A large family, homeschooling, adoption, special needs, whatever strikes my fancy, sort of blog.

A large family, homeschooling, adoption, special needs, whatever strikes my fancy, sort of blog.

Friday, September 26, 2014

Fix It! Grammar

Confession of a lousy homeschool mom:  I've sort of slacked off on English language arts the last couple of years, figuring that my editing of the kids' journal entries and other written work would be enough for them to pick up these skills organically.  Um, that hasn't actually worked out very well for us.  So when the opportunity to review Fix It! Grammar from Institute for Excellence came up, I chose to start at Level 1 with Jack and Eli, in order to give them a solid foundation to build upon.

This series of books is listed for kids in grades 3-12, which is a pretty broad spectrum.  There is a placement test you can have your child take to see which level would be the best starting place for them.  My boys are 10 and 13, and Level 1 is neither too babyish or too difficult for them.

We received the Teacher Manual and Student Book for The Nose Tree.  The Teacher Manual sells for $19, and comes with a download of the Student Book, if you want to print your own copies, making this a very affordable program.  The spiral bound Student Book sells for $15.

I love the idea behind this series!  Each day, we read one sentence from a story (our story is The Nose Tree).  One!  We define the bold vocabulary word in the sentence.  Then the boys mark the nouns with an N, the articles with an AR, and choose the correct ending punctuation for the sentence.  We've also run across some homonyms and quotation marks so far.  We go over what they've chosen, together, discussing any wrong answers, "Well, no, that's an adjective, because it describes the noun."  Then the boys copy the sentence in their notebook.  Each day we add one more sentence of the story to the page.  At the end of the book, they'll have written the whole story!  I love this!  It's like the old saying, "How do you eat an elephant?  One bite at a time!"  How do you get reluctant writers to copy an entire story?  One sentence at a time!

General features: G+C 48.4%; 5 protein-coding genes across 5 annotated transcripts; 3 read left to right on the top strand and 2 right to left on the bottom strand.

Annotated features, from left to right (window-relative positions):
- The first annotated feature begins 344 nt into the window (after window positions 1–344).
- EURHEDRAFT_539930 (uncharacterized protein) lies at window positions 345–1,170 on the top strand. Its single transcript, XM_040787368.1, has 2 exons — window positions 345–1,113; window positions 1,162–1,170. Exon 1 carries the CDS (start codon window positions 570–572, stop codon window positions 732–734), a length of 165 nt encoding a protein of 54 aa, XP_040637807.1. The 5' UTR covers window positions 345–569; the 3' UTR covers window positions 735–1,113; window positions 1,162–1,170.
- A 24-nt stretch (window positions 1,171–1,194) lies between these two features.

This is Eli's story so far, copied one sentence at a time.  The weeks are set up with 4 days of work, which is helpful for families who do Fun Fridays, participate in a once a week co op, or follow other alternate schedules.  Each time I hand the boys a new week's page, Eli reads all 4 sentences to get as far into the story as he can.  He wants to just read it like a book, but I'm doling it out a week at a time to hold his interest.

Looking ahead, I can see that we're going to tackle things like pronouns, who-which clauses, verbs and more as we get deeper into the book.  At the end of the book is a Scope & Sequence which tells what concepts are introduced which week, and lists the vocabulary words bolded in each daily sentence.

The back section, separated by a glossy cardstock cover, contains a glossary and other helpful information for teachers.  There's also a set of grammar cards to be cut out of the book and separated.  Those are cream colored cardstock.

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The Fix It! Grammar series has a total of 6 volumes:  The Nose Tree, Robin Hood, Frog Prince (or Just Deserts), Little Mermaid, Chanticleer, and Sir Gawain and the Green Knight.  I can easily see us continuing the program next year with the Robin Hood book.  This is a painless program to teach, and I'm thrilled that the boys don't fight me on it, because after all, it's only one sentence!

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